The Death Cure

Please note that this review may contain spoilers for earlier instalments of this series. You can read my reviews of these novels [here] and [here].

The Death Cure was written by James Dashner and first published in 2011. It forms the final part of The Maze Runner Trilogy and is preceded by The Maze Runner (2009) and The Scorch Trials (2010). Dashner has also released two prequel novels set in the same universe: The Kill Order (2012) and The Fever Code (2016). As The Death Cure carries on precisely where The Scorch Trials left off, I would strongly advise reading these books in sequence to fully appreciate them.

WICKED promised a cure, yet Thomas has been betrayed again. Abandoned in solitary confinement, he is left to fear that he will succumb to the Flare. When the Rat Man finally comes for him, it is with an unexpected proposition. The scientist claims that WICKED is very close to discovering the cure, but for the final round of tests they will need to restore the memories of all of the survivors.

As Thomas is reunited with the surviving Gladers, he realises that he can’t stand to be used again. With the help of Minho, Newt, Brenda and Jorge, he escapes the facility and flees to the safe haven of Denver. It is there that they discover the Right Arm – a small band of rebels who share their hatred of WICKED. Finally, Thomas realises that they have a chance at toppling their enemies and ensuring that the trials are stopped forever.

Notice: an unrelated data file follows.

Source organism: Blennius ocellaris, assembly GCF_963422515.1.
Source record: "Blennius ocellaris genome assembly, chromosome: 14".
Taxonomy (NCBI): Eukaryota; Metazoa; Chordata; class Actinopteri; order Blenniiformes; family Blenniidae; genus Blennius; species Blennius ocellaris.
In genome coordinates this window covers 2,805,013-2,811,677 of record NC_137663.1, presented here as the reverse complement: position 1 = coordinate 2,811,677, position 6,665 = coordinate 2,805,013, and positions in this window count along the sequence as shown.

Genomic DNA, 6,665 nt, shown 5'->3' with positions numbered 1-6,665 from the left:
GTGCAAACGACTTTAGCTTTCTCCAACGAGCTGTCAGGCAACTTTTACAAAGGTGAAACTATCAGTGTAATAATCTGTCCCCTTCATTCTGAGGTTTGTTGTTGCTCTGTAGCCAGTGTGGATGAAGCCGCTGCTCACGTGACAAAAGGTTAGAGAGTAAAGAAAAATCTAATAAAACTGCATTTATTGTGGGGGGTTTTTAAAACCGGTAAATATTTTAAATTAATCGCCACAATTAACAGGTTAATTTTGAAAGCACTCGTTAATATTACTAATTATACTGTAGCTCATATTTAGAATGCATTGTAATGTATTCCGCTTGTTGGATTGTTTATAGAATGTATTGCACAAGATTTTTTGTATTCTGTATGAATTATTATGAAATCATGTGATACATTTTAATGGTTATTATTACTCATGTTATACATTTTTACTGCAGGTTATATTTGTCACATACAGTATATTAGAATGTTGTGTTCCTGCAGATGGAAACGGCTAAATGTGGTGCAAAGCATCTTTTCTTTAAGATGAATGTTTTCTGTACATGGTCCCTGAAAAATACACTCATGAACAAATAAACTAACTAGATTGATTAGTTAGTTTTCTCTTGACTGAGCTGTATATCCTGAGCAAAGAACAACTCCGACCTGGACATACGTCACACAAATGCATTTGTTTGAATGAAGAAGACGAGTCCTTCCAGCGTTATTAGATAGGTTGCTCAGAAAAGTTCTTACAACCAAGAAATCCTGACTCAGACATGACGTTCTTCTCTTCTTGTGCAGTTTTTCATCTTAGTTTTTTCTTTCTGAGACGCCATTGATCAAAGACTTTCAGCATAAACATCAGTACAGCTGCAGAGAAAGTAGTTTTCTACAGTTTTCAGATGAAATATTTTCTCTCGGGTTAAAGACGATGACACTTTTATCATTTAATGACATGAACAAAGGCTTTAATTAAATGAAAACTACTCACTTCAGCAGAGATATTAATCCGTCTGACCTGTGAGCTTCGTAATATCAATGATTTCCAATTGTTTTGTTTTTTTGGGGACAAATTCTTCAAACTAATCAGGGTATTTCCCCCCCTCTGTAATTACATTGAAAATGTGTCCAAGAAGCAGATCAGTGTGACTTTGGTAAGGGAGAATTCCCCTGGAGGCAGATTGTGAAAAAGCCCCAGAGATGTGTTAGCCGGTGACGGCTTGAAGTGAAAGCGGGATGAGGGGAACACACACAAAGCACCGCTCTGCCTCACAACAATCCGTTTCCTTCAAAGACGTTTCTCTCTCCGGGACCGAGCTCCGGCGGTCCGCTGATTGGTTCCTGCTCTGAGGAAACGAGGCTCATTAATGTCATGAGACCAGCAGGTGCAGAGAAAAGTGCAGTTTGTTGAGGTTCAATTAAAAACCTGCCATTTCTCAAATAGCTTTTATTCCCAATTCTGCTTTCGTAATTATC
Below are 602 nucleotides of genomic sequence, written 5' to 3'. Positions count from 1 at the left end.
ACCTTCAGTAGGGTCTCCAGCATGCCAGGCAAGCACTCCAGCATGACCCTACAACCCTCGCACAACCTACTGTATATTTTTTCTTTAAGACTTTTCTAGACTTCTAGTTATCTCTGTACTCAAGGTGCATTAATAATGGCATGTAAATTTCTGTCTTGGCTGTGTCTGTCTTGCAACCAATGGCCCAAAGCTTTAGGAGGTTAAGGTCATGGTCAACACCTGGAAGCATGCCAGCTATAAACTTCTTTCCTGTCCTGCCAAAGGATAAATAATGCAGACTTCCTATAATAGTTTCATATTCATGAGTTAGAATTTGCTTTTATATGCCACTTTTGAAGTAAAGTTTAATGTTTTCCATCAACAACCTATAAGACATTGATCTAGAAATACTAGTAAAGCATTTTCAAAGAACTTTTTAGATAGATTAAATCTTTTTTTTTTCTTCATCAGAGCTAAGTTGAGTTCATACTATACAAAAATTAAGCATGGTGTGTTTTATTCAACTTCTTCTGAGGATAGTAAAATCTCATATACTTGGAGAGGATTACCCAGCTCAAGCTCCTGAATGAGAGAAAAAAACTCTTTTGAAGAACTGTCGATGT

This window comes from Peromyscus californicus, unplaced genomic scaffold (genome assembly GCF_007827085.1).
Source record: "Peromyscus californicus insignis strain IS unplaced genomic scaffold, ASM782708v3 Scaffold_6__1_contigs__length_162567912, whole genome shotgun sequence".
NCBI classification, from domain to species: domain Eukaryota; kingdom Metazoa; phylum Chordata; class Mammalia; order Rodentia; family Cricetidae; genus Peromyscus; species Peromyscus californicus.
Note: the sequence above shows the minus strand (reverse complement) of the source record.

However, it will not be easy. The Flare is spreading fast and not all of Thomas’s friends are immune. It’s not long before the Rat Man seeks Thomas out and reveals that he has been selected as the Final Candidate. If he complies with WICKED, the rest of the world could be saved from the terrible disease. Thomas needs to make a choice, and quickly. He could well be the key to saving the world, but is the Right Arm all that it seems and can WICKED be trusted?

The Death Cure is one of the most difficult novels that I’ve had to review in a long time. The problem I had was that I actually found myself pretty indifferent to this book. I enjoyed it a lot more than The Scorch Trials, but it never managed to hook me in the same way that The Maze Runner did. Let’s start by taking a look at the positives.

In this book, we finally get some answers. While the book is still clearly withholding some choice information regarding Thomas’s past (presumably to be explored in the prequels), The Death Cure marks the first time that someone from WICKED actually sits down and explains exactly what is going on. The early chapters of this novel clearly lay out how they are collecting their “variables” and what they are intending to do with them.

This was an immediate relief. I felt that I learned more about the WICKED in the first fifty pages of The Death Cure than I did in the entirety of The Scorch Trials. However, this reveal does require a heavy suspension of disbelief. If you like your science fiction to have one foot in reality, I would advise avoiding this franchise at all costs. To appreciate WICKED’s approach to the Flare, you really need to forget everything you know about scientific process. Seriously, the novel is a lot more enjoyable if you just roll with the Rat Man’s explanation and don’t question why a scientist would refer to the human brain as the “killzone”.

If you can do this, you will actually find that WICKED’s motivation is pretty satisfying. The best sorts of villains are the ones that are the heroes of their own story. WICKED’s goal – to save humanity from a deadly plague – is one that anyone could get behind. However, the way that they intend to achieve this goal is less altruistic. Spurred by the doctrine of the greater good, they do terribly unethical things for the best of reasons. This is what makes them terrifying.